|About this Recording
8.559057 - FRY: Santa Claus Symphony / Niagara Symphony
William Henry Fry (1813-1864)
In many ways, William Henry Fry, who was born in Philadelphia in 1813 and died in Santa Cruz in the Virgin Islands in 1864, lived a life of firsts. He was the first native-born American to write for large symphonic forces, and the first to write a grand opera. He was the first music critic for a major newspaper, and the first vociferously to insist that Americans support the music created on their own soil.
Fry's firsts were not merely academic, for his life was played out in public view. In Philadelphia he reviewed music and art for his father's newspapers, later becoming an editor. His lave of Italian bel canto, which we can hear in all his music, but especially in his opera Leonara, started here as he was exposed to touring companies. From Europe in 1846 to 1852, he dispatched opinions on culture and politics as correspondent for newspapers in Philadelphia and New York City. Back in New York working for the Tribune, he gave a series of highly publicized and admired lectures on the history of music, riveting his audiences with his encyclopedic knowledge. His early death at 51, apparent1y from tuberculosis accelerated by exhaustion, elicited tributes from across the land.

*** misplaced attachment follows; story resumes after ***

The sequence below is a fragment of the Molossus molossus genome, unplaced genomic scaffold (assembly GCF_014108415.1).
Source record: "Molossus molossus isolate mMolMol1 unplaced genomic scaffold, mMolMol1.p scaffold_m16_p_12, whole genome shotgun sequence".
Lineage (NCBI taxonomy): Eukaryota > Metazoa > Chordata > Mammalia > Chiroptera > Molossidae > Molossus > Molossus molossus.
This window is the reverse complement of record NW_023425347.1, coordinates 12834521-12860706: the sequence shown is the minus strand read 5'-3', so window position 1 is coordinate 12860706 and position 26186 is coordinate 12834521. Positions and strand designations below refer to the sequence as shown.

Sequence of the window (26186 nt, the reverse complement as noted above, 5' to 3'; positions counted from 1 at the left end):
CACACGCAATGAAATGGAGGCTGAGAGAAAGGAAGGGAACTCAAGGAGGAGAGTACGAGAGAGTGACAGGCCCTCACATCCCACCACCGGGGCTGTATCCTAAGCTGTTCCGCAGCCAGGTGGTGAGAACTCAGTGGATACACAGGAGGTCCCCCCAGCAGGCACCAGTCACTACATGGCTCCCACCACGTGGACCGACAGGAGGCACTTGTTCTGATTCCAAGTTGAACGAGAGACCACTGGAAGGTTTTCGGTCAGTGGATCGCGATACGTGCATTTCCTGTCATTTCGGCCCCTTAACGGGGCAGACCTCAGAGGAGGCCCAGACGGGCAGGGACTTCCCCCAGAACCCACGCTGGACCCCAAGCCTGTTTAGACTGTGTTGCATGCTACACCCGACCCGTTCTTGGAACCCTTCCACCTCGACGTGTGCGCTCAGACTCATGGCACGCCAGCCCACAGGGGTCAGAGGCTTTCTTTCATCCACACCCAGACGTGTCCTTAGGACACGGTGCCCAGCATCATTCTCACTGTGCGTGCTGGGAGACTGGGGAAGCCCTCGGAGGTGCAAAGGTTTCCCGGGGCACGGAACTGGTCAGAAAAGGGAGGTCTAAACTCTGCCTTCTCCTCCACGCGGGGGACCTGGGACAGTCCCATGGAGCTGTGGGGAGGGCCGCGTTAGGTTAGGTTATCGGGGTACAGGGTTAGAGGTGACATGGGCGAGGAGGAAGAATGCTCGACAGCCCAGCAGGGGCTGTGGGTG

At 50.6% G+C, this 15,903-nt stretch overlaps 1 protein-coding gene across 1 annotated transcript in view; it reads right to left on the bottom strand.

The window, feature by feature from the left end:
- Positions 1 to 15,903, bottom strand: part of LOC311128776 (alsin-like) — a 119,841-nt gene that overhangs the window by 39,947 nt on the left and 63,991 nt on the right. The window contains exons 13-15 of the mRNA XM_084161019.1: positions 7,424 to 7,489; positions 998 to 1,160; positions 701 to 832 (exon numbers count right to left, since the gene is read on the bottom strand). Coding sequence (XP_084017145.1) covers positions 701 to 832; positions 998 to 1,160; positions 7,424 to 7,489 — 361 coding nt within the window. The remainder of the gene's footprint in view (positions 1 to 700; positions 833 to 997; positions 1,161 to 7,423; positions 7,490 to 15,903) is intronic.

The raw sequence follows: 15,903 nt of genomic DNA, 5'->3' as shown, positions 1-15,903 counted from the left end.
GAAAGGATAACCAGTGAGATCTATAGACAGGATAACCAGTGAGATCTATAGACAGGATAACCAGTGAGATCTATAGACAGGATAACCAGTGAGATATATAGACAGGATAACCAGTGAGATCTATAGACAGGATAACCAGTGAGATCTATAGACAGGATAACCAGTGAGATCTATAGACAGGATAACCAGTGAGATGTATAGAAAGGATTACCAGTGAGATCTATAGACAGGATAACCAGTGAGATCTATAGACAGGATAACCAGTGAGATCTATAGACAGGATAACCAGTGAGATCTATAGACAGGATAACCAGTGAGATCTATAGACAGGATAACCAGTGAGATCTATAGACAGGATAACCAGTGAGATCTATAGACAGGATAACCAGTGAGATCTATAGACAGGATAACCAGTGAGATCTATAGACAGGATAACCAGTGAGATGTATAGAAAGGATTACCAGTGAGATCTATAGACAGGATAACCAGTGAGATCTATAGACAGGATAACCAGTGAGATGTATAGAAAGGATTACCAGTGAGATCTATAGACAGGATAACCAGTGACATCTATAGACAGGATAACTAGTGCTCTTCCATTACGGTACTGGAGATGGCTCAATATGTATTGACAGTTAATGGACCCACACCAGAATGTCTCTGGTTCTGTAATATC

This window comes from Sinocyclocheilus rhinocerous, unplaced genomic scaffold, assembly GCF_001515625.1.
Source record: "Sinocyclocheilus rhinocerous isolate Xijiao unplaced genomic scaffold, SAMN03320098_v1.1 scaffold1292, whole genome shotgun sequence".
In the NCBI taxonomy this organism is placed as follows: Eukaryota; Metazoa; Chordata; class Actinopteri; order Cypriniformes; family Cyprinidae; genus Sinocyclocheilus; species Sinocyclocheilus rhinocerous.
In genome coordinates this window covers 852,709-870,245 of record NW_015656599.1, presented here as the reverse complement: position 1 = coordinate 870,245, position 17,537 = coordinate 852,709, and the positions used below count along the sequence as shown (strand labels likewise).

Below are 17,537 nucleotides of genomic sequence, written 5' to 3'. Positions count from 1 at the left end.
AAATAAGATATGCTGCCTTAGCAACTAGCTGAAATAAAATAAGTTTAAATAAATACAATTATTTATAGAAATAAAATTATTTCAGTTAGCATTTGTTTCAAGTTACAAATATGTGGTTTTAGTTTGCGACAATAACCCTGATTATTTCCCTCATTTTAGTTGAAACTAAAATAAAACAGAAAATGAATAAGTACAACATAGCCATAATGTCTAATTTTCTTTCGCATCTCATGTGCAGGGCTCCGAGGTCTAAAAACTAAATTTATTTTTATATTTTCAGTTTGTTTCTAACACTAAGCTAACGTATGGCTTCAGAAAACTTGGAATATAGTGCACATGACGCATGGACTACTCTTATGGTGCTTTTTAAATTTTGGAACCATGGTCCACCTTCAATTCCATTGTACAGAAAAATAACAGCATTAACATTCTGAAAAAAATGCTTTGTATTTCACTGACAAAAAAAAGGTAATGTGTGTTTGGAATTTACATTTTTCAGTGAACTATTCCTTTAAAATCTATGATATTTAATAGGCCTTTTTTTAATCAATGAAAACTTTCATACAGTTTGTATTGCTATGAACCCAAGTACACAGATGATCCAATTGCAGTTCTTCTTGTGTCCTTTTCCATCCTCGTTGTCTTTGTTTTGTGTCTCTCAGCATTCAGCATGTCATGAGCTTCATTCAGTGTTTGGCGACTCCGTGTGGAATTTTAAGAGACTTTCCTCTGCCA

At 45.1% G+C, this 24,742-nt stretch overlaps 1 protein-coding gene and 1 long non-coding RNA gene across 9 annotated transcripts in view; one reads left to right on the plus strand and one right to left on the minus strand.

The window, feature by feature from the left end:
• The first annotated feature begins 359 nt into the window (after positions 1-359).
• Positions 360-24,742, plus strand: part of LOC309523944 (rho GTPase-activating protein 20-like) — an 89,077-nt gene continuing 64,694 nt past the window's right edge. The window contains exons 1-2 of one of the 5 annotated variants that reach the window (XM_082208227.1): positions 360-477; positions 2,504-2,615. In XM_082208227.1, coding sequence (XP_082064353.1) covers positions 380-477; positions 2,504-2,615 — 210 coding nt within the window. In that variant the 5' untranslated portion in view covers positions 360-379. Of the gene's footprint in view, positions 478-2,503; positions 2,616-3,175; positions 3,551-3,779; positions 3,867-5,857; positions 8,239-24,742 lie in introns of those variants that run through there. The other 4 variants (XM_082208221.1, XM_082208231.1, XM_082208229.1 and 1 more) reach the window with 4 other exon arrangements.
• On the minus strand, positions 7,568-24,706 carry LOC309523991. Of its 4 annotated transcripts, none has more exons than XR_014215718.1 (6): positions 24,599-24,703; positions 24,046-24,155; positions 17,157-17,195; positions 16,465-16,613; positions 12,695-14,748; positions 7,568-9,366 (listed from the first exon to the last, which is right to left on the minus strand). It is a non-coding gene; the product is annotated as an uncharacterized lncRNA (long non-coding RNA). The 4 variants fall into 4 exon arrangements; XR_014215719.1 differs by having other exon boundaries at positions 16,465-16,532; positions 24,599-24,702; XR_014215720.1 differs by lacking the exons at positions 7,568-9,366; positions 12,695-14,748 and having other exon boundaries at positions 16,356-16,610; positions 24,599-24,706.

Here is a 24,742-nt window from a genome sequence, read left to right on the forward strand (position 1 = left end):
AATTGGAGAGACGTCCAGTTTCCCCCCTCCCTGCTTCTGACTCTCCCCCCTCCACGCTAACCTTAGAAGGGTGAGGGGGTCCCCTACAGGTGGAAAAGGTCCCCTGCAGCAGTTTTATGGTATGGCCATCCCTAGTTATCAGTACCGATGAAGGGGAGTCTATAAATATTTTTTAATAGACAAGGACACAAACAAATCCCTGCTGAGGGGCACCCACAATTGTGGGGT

Fry's music, when it was heard, was well liked Santa Claus and The Breaking Heart were played dozens of times by the Jullien Orchestra, which championed his music on its tour of America Leonora triumphed in Philadelphia in 1845 and New York in 1858 Even critics who took issue with his outspoken theories and insistent drum-beating for American music lauded his gifts as a composer.
Turning to the first work, we see so many remarkable features in Fry's Santa Claus, Christmas Symphony of 1853, that we run the risk of considering it a mere curiosity What Fry called a symphony we might term a fantasy or overture, but by any name it remains a tight1y constructed drama full of heady drawing-room romanticism. Fry called it 'the longest instrumental composition ever written on a single subject, with unbroken continuity', and he was doubtless correct He composed it for the unsurpassed Jullien soloists, their technique showing in very high passages for the winds and the violins, and many solos, even a rare one for the double bass. It also seems that this is the first symphonic use anywhere of the newly invented saxophone.
Fry's meticulously followed story line deserves a look. The trumpet announces the Saviour's birth, and the celestial host takes up the chorus. The exultation is broken by loud discords as some of the angels fall away in anger, but harmonious triumph concludes the section. Now a Christmas Eve party. reunited family, dancing, and general frivolity are depicted in pell-mell joy An impending snowstorm arrives in the brass, but the dancing resumes, quieter this time as the party-goers leave for home. As sleep descends, Fry employs one of his favorite devices, the setting of text to instrumental declamation. We hear The Lord's Prayer in syllabic cadence on the upper strings, followed by 'Rock-a-by baby' on the soprano saxophone. Muted strings even mimic the baby's breathing. The snowstorm again comes into view, and in the middle of it is a traveller (the solo double bass). Lost and alone, his moans are heard through the wind as he perishes.